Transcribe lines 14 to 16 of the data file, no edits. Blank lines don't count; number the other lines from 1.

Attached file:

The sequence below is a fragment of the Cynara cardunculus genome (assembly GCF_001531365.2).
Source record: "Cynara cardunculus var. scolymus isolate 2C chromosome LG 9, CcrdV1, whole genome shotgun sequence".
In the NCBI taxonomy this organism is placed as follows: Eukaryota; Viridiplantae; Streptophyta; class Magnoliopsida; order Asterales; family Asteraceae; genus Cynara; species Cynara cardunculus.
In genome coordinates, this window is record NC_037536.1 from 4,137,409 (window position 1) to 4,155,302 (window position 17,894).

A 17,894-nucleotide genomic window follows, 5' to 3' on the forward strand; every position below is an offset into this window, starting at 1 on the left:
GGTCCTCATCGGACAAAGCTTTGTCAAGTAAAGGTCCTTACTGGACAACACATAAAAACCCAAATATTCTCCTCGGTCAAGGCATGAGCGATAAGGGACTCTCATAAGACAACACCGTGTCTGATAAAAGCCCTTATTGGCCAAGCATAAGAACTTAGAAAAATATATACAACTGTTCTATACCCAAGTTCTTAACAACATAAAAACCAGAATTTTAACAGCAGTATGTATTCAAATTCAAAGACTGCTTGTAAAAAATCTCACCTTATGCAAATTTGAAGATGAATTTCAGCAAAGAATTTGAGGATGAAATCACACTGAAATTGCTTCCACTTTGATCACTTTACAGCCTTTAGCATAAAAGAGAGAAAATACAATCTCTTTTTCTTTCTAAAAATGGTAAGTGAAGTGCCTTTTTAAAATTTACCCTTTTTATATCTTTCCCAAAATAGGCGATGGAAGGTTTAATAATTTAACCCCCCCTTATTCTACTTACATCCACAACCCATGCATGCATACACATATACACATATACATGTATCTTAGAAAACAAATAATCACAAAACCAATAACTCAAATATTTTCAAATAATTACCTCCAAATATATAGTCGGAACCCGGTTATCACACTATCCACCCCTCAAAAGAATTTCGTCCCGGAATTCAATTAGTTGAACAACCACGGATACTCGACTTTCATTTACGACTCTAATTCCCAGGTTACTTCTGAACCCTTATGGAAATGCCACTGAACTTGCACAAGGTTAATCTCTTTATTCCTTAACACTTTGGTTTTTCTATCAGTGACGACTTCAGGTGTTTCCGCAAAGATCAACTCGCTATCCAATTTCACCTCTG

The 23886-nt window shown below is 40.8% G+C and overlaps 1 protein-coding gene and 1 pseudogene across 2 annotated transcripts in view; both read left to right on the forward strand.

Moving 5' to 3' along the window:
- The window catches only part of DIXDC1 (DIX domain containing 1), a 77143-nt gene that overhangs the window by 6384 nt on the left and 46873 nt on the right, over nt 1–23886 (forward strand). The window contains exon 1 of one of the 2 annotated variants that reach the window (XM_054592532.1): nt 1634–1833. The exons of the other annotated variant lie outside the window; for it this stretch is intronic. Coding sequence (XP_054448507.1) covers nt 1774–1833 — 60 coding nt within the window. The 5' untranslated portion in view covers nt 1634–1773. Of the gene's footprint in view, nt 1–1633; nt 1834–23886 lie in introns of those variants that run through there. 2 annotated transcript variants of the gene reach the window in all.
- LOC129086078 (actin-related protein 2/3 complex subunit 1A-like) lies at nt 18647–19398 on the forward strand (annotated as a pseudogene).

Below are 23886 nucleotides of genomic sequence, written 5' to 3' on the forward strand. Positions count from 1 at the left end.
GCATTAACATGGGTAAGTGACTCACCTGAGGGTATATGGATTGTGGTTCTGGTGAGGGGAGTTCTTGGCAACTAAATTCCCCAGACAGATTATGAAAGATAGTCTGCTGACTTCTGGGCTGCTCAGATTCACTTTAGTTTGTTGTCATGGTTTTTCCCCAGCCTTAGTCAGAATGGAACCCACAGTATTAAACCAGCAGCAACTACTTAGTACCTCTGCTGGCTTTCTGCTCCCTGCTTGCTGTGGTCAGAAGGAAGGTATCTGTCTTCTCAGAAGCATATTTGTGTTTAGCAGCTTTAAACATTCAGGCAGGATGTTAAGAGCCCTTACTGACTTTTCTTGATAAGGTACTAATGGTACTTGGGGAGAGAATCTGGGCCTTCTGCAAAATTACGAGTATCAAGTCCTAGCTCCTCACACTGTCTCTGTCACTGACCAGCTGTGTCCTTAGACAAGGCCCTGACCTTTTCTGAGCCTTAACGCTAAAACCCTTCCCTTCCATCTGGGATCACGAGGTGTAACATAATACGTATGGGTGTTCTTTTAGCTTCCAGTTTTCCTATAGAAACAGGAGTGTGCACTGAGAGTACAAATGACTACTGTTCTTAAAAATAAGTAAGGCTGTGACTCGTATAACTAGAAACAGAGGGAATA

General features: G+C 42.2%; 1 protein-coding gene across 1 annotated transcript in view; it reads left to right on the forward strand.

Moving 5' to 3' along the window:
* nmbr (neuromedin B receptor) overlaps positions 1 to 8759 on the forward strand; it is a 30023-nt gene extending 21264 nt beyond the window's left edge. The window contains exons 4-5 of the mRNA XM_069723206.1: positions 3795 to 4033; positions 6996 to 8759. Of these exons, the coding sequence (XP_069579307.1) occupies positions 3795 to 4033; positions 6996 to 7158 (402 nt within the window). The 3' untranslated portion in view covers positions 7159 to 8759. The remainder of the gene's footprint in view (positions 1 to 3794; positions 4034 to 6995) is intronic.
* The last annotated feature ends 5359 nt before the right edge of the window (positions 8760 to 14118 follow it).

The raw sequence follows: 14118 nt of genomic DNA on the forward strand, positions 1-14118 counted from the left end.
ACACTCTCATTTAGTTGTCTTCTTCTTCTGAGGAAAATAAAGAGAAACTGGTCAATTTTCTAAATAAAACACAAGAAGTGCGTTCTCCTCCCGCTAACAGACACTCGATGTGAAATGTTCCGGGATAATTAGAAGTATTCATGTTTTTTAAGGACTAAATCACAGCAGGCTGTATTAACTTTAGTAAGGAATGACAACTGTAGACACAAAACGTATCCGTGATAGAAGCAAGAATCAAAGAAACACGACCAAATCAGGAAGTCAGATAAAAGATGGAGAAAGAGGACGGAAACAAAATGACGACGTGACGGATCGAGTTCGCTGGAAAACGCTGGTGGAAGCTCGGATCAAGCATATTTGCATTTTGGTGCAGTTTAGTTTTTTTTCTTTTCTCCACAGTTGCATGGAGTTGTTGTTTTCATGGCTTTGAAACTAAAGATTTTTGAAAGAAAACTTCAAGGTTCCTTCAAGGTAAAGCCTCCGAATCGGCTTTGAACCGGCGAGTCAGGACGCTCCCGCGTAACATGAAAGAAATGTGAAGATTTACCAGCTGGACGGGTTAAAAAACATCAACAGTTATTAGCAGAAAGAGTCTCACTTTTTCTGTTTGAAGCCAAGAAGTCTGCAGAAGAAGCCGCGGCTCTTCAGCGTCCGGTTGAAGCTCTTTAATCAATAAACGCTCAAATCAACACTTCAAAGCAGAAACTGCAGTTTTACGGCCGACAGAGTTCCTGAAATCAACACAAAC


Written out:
Moving 5' to 3' along the window:
* nmbr (neuromedin B receptor) overlaps positions 1 to 8759 on the forward strand; it is a 30023-nt gene extending 21264 nt beyond the window's left edge. The window contains exons 4-5 of the mRNA XM_069723206.1: positions 3795 to 4033; positions 6996 to 8759. Of these exons, the coding sequence (XP_069579307.1) occupies positions 3795 to 4033; positions 6996 to 7158 (402 nt within the window). The 3' untranslated portion in view covers positions 7159 to 8759. The remainder of the gene's footprint in view (positions 1 to 3794; positions 4034 to 6995) is intronic.
* The last annotated feature ends 5359 nt before the right edge of the window (positions 8760 to 14118 follow it).